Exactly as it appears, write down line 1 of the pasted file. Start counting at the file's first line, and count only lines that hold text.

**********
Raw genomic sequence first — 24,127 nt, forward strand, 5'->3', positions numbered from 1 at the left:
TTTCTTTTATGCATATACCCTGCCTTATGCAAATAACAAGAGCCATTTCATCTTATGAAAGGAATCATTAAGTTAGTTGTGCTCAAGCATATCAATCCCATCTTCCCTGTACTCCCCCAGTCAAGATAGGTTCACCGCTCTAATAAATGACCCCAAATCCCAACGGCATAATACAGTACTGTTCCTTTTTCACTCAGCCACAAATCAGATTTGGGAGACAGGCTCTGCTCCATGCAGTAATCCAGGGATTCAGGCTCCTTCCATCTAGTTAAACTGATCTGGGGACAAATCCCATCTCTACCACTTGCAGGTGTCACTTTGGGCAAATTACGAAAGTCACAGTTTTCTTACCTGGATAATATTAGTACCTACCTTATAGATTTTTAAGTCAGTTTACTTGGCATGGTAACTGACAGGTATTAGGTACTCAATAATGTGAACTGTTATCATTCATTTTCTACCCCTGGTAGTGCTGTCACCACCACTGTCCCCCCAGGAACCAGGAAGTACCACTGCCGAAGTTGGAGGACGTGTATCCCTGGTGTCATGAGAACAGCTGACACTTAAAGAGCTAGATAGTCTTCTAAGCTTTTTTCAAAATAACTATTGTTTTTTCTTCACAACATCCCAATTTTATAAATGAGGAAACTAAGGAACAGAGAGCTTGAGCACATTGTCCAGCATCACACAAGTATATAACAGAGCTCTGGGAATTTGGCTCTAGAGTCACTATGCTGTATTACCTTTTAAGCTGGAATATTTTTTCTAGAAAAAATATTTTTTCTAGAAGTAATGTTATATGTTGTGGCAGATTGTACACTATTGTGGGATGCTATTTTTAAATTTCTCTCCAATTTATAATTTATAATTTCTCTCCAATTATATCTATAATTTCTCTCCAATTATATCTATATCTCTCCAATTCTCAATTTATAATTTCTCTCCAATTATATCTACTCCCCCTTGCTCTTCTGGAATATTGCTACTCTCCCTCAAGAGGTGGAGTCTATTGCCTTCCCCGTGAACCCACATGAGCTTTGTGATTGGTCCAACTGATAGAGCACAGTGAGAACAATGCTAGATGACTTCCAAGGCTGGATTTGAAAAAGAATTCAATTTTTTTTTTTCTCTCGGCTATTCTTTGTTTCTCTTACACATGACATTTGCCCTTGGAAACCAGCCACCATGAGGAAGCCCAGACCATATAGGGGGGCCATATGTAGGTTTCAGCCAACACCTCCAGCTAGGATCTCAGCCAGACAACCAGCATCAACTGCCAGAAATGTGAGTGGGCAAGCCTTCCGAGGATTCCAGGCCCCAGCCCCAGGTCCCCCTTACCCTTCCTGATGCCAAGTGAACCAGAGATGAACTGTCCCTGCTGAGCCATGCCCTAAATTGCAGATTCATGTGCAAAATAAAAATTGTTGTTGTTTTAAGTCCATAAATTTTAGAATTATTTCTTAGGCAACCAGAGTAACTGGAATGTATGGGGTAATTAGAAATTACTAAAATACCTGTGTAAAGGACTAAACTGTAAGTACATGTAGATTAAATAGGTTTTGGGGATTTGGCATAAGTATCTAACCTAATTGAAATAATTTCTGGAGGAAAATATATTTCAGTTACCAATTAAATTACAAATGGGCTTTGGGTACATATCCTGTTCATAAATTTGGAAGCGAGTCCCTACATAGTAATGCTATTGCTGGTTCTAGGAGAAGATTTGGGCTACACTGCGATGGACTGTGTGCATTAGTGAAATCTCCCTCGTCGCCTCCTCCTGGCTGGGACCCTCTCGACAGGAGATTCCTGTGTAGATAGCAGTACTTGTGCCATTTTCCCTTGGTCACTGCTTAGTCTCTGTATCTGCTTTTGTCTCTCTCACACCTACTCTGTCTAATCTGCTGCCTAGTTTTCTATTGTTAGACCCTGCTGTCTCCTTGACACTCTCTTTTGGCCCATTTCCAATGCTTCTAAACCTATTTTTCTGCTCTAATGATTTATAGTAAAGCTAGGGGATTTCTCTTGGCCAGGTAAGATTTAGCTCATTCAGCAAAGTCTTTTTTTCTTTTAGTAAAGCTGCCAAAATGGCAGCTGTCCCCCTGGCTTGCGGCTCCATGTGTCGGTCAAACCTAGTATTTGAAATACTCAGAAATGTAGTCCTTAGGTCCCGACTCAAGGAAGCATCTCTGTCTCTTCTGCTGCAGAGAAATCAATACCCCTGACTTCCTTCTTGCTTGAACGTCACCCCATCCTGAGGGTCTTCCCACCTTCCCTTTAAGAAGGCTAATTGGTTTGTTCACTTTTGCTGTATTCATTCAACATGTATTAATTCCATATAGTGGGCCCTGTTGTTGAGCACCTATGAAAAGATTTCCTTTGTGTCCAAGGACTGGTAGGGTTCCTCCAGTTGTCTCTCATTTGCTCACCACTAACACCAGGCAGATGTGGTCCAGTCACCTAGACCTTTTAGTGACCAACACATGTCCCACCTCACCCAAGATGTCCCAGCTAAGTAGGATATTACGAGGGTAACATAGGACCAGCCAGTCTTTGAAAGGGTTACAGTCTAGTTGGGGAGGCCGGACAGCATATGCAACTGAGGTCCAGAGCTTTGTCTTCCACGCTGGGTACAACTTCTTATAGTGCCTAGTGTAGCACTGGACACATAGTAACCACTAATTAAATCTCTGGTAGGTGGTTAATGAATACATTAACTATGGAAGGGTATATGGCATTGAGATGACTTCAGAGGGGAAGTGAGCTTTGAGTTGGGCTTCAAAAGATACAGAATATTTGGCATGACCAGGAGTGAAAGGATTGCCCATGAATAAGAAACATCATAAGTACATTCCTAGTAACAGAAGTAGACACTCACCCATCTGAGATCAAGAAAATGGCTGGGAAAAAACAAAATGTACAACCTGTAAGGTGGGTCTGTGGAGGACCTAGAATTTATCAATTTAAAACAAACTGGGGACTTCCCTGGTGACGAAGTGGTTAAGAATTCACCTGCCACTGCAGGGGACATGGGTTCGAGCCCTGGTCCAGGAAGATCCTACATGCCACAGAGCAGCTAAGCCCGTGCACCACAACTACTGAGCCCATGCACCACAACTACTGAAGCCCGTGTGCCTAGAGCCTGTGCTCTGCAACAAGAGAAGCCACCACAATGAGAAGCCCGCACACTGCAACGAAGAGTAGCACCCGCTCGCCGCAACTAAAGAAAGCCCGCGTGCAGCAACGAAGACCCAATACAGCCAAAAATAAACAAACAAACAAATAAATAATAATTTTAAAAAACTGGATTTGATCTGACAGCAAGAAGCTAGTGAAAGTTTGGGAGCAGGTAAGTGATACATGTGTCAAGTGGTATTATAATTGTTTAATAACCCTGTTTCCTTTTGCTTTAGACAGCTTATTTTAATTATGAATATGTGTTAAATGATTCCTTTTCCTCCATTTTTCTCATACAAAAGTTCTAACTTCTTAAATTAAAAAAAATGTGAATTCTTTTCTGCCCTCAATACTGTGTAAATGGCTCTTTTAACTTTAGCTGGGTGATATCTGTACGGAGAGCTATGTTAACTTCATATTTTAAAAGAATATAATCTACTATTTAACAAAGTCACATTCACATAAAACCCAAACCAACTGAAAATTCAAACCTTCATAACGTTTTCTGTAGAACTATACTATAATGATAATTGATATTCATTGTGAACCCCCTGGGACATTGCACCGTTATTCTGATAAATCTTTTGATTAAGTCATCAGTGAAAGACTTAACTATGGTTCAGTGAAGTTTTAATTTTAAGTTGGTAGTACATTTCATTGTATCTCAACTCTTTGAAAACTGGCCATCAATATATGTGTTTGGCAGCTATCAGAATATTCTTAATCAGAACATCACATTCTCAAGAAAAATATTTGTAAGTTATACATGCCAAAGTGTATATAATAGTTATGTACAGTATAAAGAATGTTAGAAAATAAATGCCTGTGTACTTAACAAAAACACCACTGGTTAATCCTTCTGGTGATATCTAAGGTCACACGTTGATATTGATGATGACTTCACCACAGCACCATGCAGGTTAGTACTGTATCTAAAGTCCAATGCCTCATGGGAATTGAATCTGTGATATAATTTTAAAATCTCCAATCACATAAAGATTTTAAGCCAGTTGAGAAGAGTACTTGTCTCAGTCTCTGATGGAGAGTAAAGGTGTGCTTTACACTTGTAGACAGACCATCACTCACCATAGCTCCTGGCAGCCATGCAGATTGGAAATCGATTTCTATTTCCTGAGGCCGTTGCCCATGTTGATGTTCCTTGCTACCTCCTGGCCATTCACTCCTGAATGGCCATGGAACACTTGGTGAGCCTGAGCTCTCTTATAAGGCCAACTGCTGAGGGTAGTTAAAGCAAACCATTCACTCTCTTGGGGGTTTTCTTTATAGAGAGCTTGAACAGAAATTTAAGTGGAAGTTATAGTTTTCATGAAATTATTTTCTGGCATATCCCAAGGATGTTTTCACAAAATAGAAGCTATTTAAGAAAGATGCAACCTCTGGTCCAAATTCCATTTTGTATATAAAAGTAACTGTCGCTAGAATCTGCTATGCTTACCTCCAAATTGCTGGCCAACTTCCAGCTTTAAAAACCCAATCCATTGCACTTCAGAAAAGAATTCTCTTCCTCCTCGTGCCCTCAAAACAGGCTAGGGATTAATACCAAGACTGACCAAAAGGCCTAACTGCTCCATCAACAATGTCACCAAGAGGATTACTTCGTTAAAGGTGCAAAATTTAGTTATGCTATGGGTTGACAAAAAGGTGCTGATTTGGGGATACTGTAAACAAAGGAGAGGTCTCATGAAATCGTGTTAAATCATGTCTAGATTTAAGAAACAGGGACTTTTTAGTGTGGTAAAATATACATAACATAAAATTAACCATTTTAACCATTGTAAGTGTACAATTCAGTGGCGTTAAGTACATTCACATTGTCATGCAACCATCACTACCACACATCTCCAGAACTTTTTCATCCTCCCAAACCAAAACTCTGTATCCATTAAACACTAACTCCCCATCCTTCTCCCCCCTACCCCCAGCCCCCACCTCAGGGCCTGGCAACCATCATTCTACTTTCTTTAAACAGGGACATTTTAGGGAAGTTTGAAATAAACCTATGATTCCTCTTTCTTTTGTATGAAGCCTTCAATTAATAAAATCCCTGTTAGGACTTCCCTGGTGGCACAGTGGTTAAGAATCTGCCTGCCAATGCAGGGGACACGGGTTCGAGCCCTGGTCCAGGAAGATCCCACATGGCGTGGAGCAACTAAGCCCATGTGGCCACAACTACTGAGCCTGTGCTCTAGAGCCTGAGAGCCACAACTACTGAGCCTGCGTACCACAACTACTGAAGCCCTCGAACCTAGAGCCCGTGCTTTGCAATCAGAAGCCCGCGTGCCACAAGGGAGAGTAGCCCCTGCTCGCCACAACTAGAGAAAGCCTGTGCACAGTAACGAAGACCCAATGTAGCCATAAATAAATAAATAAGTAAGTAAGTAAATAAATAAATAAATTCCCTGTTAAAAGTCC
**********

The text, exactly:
Raw genomic sequence first — 24,127 nt, forward strand, 5'->3', positions numbered from 1 at the left: